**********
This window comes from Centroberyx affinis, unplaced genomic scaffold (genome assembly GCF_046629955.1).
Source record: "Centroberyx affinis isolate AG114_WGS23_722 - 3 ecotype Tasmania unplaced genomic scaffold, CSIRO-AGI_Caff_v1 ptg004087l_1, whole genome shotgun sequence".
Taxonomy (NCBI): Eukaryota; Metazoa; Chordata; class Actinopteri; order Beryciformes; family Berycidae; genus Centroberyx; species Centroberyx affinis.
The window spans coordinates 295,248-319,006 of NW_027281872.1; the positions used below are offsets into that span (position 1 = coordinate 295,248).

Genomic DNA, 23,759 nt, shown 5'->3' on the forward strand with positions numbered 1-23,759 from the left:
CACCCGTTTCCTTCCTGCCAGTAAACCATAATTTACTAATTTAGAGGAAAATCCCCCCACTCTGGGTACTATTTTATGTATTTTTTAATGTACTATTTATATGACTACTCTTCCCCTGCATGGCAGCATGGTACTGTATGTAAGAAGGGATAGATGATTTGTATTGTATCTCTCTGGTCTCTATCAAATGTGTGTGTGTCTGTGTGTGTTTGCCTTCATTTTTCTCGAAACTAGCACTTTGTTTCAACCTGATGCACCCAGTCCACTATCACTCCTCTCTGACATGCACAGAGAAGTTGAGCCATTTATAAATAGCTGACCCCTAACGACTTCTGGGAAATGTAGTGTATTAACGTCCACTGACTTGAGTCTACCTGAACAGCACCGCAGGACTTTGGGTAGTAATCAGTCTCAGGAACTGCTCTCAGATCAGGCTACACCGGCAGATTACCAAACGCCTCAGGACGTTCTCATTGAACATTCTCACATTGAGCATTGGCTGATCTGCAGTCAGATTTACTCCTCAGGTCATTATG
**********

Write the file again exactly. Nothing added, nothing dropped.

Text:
This window comes from Centroberyx affinis, unplaced genomic scaffold (genome assembly GCF_046629955.1).
Source record: "Centroberyx affinis isolate AG114_WGS23_722 - 3 ecotype Tasmania unplaced genomic scaffold, CSIRO-AGI_Caff_v1 ptg004087l_1, whole genome shotgun sequence".
Taxonomy (NCBI): Eukaryota; Metazoa; Chordata; class Actinopteri; order Beryciformes; family Berycidae; genus Centroberyx; species Centroberyx affinis.
The window spans coordinates 295,248-319,006 of NW_027281872.1; the positions used below are offsets into that span (position 1 = coordinate 295,248).

Genomic DNA, 23,759 nt, shown 5'->3' on the forward strand with positions numbered 1-23,759 from the left:
CACCCGTTTCCTTCCTGCCAGTAAACCATAATTTACTAATTTAGAGGAAAATCCCCCCACTCTGGGTACTATTTTATGTATTTTTTAATGTACTATTTATATGACTACTCTTCCCCTGCATGGCAGCATGGTACTGTATGTAAGAAGGGATAGATGATTTGTATTGTATCTCTCTGGTCTCTATCAAATGTGTGTGTGTCTGTGTGTGTTTGCCTTCATTTTTCTCGAAACTAGCACTTTGTTTCAACCTGATGCACCCAGTCCACTATCACTCCTCTCTGACATGCACAGAGAAGTTGAGCCATTTATAAATAGCTGACCCCTAACGACTTCTGGGAAATGTAGTGTATTAACGTCCACTGACTTGAGTCTACCTGAACAGCACCGCAGGACTTTGGGTAGTAATCAGTCTCAGGAACTGCTCTCAGATCAGGCTACACCGGCAGATTACCAAACGCCTCAGGACGTTCTCATTGAACATTCTCACATTGAGCATTGGCTGATCTGCAGTCAGATTTACTCCTCAGGTCATTATG